goodness, it all sounds like I'm a little down with it all; partly I think it's because of the thrice weekly dental appointments of the past 2 months, partly because after 1 year money is not something I can happily ignore anymore, partly becuase at some point I'm going to have to decide what's next. But I'm going to stop with all that now. It's enough no?!

So... what about the things that make it truly worthwhile? For me they have been...
  • the wonderful experiences of meeting people who work 6 days a year and earn less than $10/day to support their family, yet still welcome you into their home and share their food, or others that invite you to spend a week living in their house and sharing their lives
Stewart in the Bolivian jungle invited us to stay a week at his house
Invited to share beer, chatting and food (and the verandah to pitch our tent on) after being stranded near Rurre, Bolivia.
We camped in Eva's grandparents yard, and even had a delightful orange grove shower in Bolivia.
  • meeting other travellers on similar journeys who are going about it in different ways - like cycling the length of South America up 4500m passes and through the desert, or volunteering at various farms, education, construction and other aid projects
Chase, Urban, Steffan, Ziss, Carmen, Miguel, Jon, xmas orphans Dec 2011 Buenos Aires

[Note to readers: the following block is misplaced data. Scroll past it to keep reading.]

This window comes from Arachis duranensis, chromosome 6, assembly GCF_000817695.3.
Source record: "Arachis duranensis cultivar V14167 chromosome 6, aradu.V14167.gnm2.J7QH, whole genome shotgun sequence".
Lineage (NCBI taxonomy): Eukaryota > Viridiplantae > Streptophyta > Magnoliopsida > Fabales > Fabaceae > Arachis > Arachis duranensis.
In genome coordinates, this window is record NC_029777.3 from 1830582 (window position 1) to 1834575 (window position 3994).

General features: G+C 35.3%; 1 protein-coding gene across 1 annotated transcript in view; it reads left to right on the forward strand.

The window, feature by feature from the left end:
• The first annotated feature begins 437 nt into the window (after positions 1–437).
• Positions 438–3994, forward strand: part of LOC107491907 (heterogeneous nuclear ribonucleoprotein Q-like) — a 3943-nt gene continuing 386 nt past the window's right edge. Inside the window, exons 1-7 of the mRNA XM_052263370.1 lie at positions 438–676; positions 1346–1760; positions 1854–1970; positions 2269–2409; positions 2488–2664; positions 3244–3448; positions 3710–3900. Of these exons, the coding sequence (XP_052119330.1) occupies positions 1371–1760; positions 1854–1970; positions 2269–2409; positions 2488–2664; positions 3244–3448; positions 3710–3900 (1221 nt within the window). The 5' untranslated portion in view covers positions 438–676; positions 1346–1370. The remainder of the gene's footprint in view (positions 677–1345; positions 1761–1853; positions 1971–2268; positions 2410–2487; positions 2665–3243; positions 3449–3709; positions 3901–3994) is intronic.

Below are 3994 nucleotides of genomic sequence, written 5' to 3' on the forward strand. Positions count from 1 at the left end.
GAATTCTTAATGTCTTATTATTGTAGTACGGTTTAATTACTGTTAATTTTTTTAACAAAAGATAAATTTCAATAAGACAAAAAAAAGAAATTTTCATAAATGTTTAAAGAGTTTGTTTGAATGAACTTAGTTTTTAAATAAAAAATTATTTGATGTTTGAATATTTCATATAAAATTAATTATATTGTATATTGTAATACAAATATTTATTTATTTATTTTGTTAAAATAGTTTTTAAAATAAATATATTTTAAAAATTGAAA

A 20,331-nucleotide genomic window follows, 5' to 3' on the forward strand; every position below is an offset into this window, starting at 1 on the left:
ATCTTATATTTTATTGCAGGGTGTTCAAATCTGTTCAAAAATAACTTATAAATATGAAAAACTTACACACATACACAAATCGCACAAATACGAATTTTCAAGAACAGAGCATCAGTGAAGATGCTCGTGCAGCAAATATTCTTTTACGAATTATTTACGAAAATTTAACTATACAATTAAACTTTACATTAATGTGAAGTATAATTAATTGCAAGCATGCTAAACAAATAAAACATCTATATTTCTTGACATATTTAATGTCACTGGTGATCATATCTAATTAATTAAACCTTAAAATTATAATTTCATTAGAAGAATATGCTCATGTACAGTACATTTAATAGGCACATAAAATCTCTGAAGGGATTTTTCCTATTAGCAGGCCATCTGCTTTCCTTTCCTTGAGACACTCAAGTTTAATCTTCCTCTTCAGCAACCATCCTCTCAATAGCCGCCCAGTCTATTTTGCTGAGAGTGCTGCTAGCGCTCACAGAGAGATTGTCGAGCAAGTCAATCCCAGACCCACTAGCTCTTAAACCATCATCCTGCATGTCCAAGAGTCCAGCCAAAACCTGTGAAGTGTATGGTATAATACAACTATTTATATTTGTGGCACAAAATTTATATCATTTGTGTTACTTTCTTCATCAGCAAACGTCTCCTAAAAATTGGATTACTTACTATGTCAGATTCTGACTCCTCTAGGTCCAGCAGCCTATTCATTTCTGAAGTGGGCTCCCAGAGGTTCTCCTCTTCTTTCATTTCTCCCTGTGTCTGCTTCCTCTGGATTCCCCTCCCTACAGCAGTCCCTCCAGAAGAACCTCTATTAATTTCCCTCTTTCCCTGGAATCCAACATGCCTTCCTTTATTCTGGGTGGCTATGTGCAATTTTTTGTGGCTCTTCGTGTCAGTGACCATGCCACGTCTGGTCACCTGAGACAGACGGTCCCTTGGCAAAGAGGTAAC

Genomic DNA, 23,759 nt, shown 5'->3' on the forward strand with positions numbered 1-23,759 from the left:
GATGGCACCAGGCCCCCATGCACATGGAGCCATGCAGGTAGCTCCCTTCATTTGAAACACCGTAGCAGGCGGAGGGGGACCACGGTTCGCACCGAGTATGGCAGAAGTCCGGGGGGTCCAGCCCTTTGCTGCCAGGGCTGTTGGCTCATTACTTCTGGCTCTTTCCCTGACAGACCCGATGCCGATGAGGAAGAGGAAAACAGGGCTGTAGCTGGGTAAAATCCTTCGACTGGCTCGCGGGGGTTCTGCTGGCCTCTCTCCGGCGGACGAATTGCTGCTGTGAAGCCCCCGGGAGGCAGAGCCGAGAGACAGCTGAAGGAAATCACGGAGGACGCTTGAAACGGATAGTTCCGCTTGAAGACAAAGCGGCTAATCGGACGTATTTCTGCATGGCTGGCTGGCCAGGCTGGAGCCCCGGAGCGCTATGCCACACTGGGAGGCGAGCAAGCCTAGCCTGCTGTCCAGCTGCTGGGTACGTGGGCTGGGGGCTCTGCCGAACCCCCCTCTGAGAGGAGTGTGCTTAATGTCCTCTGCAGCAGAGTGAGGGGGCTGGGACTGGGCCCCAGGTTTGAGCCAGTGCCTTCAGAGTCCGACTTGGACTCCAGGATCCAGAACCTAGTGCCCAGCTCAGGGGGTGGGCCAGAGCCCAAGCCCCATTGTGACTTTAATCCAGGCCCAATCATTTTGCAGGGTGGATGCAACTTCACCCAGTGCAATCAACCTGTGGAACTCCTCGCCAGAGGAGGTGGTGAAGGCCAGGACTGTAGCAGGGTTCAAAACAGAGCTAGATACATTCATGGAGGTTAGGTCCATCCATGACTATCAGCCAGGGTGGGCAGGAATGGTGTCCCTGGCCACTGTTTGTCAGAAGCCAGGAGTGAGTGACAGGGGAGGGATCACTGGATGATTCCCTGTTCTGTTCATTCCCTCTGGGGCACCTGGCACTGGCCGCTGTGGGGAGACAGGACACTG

Paulus, from Lithuania... pass conquering, cold bearing, chain smoker cyclist!
  • seeing the wonderful colours of indigenous communities who still preserve their way of life (partly for tourism, but partly to retain their cultural identity) I love the top hats worn by Bolivian altiplano women... doesn't seem to have any practical use but matches their gold or purple billowing skirts and tights
Bolivia women in their bowler hats
In the Lares Valley near Cusco... beautiful embroidered hats and colourful ponchos still worn by kids going to school
Ever enterprising... the girl without the hat is 12 years old and weaves before and after school to help support her family. THe little boy is wearing the traditional poncho.

  • learning about practices of indigenous cultures, and the steep learning curve of aid organisations when they try to make improvements (from their eyes) 
  • becoming aware of the person you are in situations - like pushing on extra kms to find water or a safe place to sleep, not being able to sleep because it's too cold and there's ice forming INSIDE your tent on your sleeping bag, how you tell your story for the 176th time to the new traveller you meet, how you deal with feeling alone, away from your family and friends and the isolation of where you've got yourself, how you feel when you're in one fo the most amazing places you've ever been, and you want to remember it forever.